Universität KonstanzExzellenzcluster: Kulturelle Grundlagen von Integration


My current project has grown out of my recent work on the history of cybernetics, set out in The Cybernetic Brain: Sketches of Another Future (Chicago, 2010). Centred on the history of cybernetics in Britain since WWII, the book explores a striking set of traditions that acted out a unconventional ontology across a wide variety of fields and areas of practice, a nonmodern ontology of the coupled becomings of people and things (as distinct from a modern ontology of dualist fixity and predictability). I tried to catch the political valence of such traditions in a contrast between modern projects that aim to bend the social and material worlds to our will and nonmodern ones that display an experimental and performative openness to what the world has to offer us (poiesis vs enframing, in Heidegger’s terms). I noted that these nonmodern traditions are socially marginal, and the book attempted to contribute to a sociopolitical gestalt switch. The idea was to display the viability of nonmodern practices in many fields and, by showing how they fit together as a unitary assemblage, to denaturalise modernity and its works.

The same impulse runs through my present work. On an institutional level, and with support from the Gulbenkian Foundation, I am organising a series of workshops that aim to foster an international antidisciplinary community of artists and scholars in the sciences and humanities around an ontological theme. The first workshop was held at the University of Exeter in October 2010. My own research is now directed towards a book, provisionally entitled Art and Agency. I imagine the book as having three main sections. The first would explore contemporary artforms that function as ontological theatre—that stage, in different ways, the liveliness of nature and machines; reciprocal performative couplings of the human and the nonhuman; transformations of the self; and the unpredictable becomings that characterise all of these. Examples range from expanded cinema, generative music and robot art to less classifiable artforms that I think of hylozoist, which aim somehow to find and extract art from nature (brainwave music, the sounds of telephone wires in the wind, the growth of crystals in electrochemical cells).

The second section of the book will also focus on the arts, but will aim to give the discussion historical depth and also to go beyond the west by looking at distinctively Chinese artforms. I am especially interested in exploring the place of rocks, stones and miniaturised trees—bonsai—in traditional Chinese culture and their relation to Taoism. These art objects, it seems to me, again function as ontological theatre, powerfully evoking a decentred ontology in which humanity is at most a part of nature and not the controlling centre, itself caught up in the flow of becoming.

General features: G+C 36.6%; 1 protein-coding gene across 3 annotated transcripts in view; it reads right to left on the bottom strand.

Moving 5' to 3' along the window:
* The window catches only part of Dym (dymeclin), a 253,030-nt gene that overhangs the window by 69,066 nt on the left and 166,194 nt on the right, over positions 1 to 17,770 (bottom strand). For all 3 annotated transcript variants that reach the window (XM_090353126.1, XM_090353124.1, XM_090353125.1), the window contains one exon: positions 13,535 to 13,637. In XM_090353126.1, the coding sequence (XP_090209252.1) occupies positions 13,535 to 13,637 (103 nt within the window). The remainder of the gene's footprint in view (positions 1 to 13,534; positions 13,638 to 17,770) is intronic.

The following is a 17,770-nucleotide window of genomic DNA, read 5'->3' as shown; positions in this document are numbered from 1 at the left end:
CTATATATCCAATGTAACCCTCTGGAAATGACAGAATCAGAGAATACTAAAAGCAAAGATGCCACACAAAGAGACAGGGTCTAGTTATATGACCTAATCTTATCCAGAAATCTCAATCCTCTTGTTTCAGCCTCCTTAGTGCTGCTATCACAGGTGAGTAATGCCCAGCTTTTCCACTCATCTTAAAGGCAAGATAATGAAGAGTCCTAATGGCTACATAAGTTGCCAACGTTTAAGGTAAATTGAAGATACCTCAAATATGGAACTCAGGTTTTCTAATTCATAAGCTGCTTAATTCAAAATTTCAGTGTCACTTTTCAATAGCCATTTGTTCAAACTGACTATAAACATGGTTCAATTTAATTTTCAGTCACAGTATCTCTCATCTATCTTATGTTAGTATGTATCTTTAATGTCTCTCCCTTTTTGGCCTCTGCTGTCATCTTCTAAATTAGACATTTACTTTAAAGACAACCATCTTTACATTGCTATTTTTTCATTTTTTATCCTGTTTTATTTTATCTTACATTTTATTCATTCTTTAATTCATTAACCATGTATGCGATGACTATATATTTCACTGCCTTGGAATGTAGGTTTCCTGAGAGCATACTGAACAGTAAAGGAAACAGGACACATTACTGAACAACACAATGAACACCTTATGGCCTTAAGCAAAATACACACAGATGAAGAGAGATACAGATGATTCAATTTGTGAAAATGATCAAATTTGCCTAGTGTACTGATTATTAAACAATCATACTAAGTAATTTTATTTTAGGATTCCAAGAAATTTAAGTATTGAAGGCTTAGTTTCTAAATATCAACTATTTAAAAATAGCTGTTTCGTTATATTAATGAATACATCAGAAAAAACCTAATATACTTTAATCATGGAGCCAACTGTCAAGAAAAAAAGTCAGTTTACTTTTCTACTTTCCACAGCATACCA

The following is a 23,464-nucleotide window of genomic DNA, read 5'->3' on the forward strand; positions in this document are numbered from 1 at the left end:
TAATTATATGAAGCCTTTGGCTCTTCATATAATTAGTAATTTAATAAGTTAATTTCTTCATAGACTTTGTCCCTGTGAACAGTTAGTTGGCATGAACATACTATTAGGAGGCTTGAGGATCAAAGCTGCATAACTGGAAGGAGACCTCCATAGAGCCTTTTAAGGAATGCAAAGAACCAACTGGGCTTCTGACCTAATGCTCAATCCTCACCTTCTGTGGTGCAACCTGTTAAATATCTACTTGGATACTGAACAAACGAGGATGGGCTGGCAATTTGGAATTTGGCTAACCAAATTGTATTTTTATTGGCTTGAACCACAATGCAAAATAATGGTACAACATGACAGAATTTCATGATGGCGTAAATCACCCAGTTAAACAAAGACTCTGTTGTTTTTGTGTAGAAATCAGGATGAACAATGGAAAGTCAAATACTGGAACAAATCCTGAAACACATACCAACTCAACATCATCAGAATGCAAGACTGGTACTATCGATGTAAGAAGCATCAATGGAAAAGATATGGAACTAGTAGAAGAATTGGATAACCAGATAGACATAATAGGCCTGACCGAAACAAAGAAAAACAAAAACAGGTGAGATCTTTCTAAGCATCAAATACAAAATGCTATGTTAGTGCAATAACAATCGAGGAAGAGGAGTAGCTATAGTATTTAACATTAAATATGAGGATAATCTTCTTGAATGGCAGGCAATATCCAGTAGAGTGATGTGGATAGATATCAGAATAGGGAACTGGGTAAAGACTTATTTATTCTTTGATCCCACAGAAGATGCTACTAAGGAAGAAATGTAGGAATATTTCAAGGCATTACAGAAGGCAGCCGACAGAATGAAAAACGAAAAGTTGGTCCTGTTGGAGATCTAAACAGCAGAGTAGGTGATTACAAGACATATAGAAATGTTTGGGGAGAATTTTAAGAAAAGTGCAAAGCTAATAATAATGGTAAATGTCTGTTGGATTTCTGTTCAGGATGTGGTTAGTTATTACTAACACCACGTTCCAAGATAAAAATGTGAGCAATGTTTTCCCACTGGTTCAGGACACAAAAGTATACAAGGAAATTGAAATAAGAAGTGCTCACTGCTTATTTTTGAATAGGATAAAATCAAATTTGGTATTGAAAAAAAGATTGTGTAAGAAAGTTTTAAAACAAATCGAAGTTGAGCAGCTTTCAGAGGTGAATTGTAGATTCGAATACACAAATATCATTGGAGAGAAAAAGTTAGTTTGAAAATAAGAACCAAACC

This discussion of the arts, ancient and contemporary, seeks to bring home the ways in which specific artforms conjure up and help us grasp a nonmodern ontology and the distinctive sorts of projects and modes of being that go with it. It is intended as a further contribution to the denaturalisation of modernity and the presentation of a viable alternative. The arts have a certain power in this respect inasmuch as they short-circuit the scholarly detour through words and confront us directly with the performative aspects of being. But it is important to emphasise that a nonmodern ontology can be equally central to the practical aspects of everyday life. To establish this the book will conclude with a third section on engineering. Here I am especially interested in our dealings with the environment and with an approach sometimes called adaptive ecological management. This again displays, but in a very different register from the arts, a performative experimental relation to nature that contrasts strikingly with the modern ‘command and control’ approach. This adaptive approach resonates strongly with the artforms discussed in the first two sections and helps us to understand the practical relevance of a nonmodern ontology in the mundane world—the fact that ontology makes a difference across all sorts of fields and practices. In this section I would hope to draw on examples from contemporary engineering in the West and traditional techniques of water management in China.

The above sketches out an agenda for research that I think will lead somewhere interesting, though perhaps not to the book I have just imagined and described. During my time in Konstanz I intend to work on all three fronts, finding out about and writing about specific contemporary developments in the arts, traditional Chinese artforms and adaptive engineering.